When creating Asian Restaurant Han in Ljubljana, Slovenia, GAO Architects CEO Petra Zakrajšek relied on her experiences living and working in Japan. Honing in on the importance of balance, Zakrajšek and her colleague Tjaša Najvirt drew on the philosophy of Japanese architect and Interior Design Hall of Fame member Kengo Kuma, who placed importance on naturally occurring light and the transitions and positions of objects that delineate one’s view. “The light used in the restaurant is the kind of light that isn’t really seen, but sensed as a warm feeling,” says Zakrajšek.
To further connect diners with nature, the restaurant’s interior features layers of exposed wood beams and soothing green and beige hues. A wooden partition snakes around its perimeter, reminiscent of a bamboo forest. The beams are positioned in the shape of a typical Chinese fan, enabling light to shine through and create dramatic patterns on the floor—an effect carried into the dining area where geometric metal shelves display Chinese vases.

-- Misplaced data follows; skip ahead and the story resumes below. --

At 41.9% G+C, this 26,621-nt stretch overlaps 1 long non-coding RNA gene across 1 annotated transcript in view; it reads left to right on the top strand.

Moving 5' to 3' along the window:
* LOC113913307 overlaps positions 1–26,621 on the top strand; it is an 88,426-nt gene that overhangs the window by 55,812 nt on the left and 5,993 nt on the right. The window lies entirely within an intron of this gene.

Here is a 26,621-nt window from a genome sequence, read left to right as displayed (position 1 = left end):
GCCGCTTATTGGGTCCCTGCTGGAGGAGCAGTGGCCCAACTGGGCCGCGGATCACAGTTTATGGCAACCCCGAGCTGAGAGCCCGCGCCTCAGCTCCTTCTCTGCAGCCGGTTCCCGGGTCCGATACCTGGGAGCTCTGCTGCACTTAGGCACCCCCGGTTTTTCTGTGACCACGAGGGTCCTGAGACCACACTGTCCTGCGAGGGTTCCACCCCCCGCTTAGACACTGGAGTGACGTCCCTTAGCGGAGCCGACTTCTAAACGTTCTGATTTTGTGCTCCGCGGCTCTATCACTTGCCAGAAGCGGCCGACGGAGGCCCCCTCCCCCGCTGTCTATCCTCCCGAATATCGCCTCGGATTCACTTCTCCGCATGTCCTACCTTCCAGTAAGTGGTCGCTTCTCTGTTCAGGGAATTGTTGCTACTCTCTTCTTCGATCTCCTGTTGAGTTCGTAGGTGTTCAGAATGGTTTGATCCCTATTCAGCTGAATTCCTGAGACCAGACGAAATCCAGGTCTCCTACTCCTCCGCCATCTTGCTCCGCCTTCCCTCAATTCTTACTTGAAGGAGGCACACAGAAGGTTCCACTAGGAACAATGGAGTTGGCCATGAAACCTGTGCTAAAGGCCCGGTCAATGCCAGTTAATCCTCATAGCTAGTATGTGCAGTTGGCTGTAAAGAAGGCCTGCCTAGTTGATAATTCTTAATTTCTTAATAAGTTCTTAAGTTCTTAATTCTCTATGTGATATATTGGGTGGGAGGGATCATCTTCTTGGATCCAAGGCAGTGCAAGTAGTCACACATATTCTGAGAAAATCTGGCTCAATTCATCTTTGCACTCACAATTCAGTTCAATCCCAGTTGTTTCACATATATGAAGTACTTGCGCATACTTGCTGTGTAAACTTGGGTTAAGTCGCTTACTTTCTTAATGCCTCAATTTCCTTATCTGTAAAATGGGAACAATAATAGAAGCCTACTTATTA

The architects also wanted to ensure that the noise of the surrounding shopping center did not infiltrate the restaurant. They added upholstered seating and velvet curtains throughout, in addition to the wooden partition, as an acoustic barrier. “The decision to use plenty of wooden elements seemed to be the most honest solution because we wanted the restaurant to serve as a reminder for society to return back to nature, which is an individual’s most common refuge,” adds Zakrajšek.